Words to Live By: Nicholas Dawidoff
Words to Live By features exclusive interviews with authors, artists, and community members.
Nicholas Dawidoff, a member of the Book Harvest Authors’ Circle, is the critically acclaimed author of six books, including The Catcher Was a Spy and In the Country of Country. He is a Pulitzer Prize finalist and has also been a Guggenheim, Berlin Prize, and Art for Justice Fellow. His most recent book is The Other Side of Prospect: A Story of Violence, Injustice, and the American City. Dawidoff will appear at Flyleaf Books at 6:00 on Monday, March 20, where he will be in conversation with David Dodson about this latest book. Details can be found here.
March 1, 2023
Is there a book or genre that stands out in your memory from your youth?
Little Rascal, the story of a lonely boy and his pet raccoon cub living in a small Wisconsin town during World War I. As a genre, I especially liked coming of age stories, both nonfiction (Martin Luther King, Robert Frost, Anne Bradstreet) and fiction (Laura Ingalls Wilder’s books, Johnny Tremain, The Moffats, Tom Sawyer). As an adult, I discovered that Little Rascal was the revision (for kids) of a book for adults called Rascal. But I still prefer Little Rascal. Which I almost know by heart from the raccoon’s expression when he washes a sugar lump and it dissolves to the great pie-eating contest.
What kind of reader were you as a child?
One day, trying to insult me, a kid said “All you do is read and play baseball.” It wasn’t exactly true, but it was pretty much true. There wasn’t a lot to do in my house except read, and I lived in books. I mean that I was present, but far away in the lives of the people on the pages of stories. When my sister and I quarreled at the dinner table, my mom would tell us we couldn’t talk and to go get books, so the favorite books of my childhood have ketchup stains on some of the pages.
What are three children’s books you think should be on every child’s bookshelf?
I just don’t think that when kids read for pleasure, they should be told what they must read. I think of a child’s bookshelf as theirs to decide about; that it ought to express them. I mean, I gave my kids Goodnight Moon when they were very young, but if they’d hated Goodnight Moon, it would have been fine if they said “not on my shelf!”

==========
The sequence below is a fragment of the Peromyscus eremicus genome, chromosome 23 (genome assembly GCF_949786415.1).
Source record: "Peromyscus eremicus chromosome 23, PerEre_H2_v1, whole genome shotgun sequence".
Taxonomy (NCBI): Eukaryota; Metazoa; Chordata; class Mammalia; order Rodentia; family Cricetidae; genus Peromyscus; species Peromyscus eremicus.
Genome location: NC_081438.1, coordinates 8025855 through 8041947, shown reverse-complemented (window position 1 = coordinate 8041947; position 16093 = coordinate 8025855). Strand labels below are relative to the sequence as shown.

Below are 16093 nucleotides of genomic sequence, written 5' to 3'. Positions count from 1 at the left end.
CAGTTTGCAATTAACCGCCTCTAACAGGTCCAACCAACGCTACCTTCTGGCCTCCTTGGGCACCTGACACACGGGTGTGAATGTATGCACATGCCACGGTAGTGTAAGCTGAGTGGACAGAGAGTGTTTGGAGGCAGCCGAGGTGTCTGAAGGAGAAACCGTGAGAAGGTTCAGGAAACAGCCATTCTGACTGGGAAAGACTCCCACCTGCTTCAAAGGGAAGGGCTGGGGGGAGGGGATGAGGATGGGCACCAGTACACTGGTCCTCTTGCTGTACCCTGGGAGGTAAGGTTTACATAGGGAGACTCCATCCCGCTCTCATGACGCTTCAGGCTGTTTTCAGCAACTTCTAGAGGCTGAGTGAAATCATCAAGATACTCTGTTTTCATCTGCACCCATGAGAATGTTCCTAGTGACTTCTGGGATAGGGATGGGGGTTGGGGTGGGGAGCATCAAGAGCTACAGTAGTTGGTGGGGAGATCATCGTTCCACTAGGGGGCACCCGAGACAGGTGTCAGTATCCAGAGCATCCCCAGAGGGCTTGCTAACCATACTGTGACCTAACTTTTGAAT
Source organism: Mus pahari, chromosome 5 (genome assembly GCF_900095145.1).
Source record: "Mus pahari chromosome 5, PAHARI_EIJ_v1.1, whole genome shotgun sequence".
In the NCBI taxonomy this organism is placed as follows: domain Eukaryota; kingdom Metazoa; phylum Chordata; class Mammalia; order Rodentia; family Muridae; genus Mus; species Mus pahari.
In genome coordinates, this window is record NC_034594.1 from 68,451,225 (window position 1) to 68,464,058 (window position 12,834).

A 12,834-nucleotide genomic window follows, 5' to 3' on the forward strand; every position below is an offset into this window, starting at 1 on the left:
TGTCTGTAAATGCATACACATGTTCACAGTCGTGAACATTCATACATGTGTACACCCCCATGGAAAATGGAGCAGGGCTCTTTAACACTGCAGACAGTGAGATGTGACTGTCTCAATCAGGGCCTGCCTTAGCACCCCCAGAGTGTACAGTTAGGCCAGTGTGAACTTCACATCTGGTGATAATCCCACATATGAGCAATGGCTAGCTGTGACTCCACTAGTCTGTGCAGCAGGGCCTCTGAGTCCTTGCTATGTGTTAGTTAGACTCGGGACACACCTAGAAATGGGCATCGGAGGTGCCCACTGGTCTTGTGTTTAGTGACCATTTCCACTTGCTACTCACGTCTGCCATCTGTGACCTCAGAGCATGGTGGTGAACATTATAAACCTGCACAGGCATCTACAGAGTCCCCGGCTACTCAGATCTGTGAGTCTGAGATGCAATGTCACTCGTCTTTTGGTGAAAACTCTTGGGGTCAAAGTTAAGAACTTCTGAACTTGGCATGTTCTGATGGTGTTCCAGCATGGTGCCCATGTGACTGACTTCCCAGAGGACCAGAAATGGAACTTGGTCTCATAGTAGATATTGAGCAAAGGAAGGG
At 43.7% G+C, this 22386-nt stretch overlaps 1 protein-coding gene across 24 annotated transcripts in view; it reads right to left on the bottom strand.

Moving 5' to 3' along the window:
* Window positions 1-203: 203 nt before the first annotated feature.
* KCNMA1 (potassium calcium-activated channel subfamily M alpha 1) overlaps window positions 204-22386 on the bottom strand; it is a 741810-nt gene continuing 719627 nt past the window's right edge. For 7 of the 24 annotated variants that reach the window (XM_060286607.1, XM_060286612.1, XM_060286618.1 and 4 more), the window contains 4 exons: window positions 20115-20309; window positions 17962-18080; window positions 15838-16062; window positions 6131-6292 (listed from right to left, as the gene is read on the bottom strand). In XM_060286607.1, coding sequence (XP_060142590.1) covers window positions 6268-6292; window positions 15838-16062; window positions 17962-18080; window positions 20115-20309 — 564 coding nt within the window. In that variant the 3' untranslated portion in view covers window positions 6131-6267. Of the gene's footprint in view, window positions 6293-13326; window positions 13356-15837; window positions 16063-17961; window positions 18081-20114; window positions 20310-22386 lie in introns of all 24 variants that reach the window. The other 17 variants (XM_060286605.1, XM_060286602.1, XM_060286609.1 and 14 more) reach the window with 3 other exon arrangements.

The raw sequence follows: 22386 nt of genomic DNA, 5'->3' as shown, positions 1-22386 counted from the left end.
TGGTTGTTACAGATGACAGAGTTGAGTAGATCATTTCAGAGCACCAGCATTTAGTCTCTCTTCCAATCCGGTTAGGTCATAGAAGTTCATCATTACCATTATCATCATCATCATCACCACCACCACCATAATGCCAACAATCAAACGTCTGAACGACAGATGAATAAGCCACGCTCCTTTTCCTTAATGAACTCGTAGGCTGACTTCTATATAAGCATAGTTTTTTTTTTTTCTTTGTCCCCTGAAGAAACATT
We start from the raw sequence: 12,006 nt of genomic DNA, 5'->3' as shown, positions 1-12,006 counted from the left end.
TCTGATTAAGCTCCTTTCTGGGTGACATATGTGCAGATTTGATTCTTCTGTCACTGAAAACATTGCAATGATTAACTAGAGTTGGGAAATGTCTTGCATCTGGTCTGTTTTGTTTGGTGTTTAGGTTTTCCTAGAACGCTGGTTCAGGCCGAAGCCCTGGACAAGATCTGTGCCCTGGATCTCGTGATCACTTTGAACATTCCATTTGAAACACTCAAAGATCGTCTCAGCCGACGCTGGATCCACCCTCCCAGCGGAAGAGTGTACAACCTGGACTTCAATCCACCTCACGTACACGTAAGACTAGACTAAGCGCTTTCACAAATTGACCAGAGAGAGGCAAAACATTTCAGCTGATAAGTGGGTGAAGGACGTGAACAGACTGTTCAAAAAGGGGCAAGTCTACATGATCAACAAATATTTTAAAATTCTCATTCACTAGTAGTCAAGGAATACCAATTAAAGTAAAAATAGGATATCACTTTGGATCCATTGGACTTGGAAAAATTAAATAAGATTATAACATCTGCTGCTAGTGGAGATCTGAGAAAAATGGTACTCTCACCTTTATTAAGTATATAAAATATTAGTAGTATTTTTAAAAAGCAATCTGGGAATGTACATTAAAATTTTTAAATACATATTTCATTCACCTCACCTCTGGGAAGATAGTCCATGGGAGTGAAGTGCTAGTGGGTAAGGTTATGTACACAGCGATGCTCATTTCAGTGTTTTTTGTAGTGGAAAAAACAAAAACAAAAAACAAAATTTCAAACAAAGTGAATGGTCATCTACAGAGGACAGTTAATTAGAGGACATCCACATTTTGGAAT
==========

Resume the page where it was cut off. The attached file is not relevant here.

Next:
Book Harvest is proud to practice Dr. Rudine Sims Bishop’s theory of “Mirrors, Windows, Sliding Glass Doors,” which states that in order to become avid readers and reap the full benefits of lifelong literacy, children have to see both themselves and worlds beyond their own in the stories they read. Is there a book that you saw yourself reflected in as a child? Or one that opened new worlds for you?
It was the best to disappear into the world of books, inhabiting Russian villages (Old Peter’s Russian Tales) or English marsh country (Great Expectations) or a Red Sox uniform (My Turn At Bat, which is Ted Williams telling the story of his life). Sometimes I became so affected by what I was reading I didn’t want to leave the world of the book. When I was pretty young, I read Willa Cather’s novel My Ántonia, and even though I have still never been to the Nebraska prairie, I felt that book with such intensity, sometimes I forget I haven’t been there.
What kind of books are on your bookshelf?
So many kinds of books! My books are loosely divided by genre (like Russian fiction, or music, or sociology, or books by and about Samuel Johnson, or detective stories or baseball books), although there are some areas that are reserved for favorite books or books by friends who are writers. The only kinds of books that aren’t on my shelves are books I disliked. And even then, I find that, across life, there have been books I didn’t like when I was young, that I reencountered at a later age and decided I liked them after all–that I just wasn’t ready. Virginia Woolf’s “Mrs. Dalloway” is a book I didn’t really understand as a younger person, but as I advanced through life, this account of a woman thinking back through the signal people and transformative events of her life as she prepares to host a party (hosting being her art) seems to me that rarest thing—a perfect book.
What are you reading currently?
Robert Frank, 1954. Fred Stein—picture-alliance/dpa/AP Images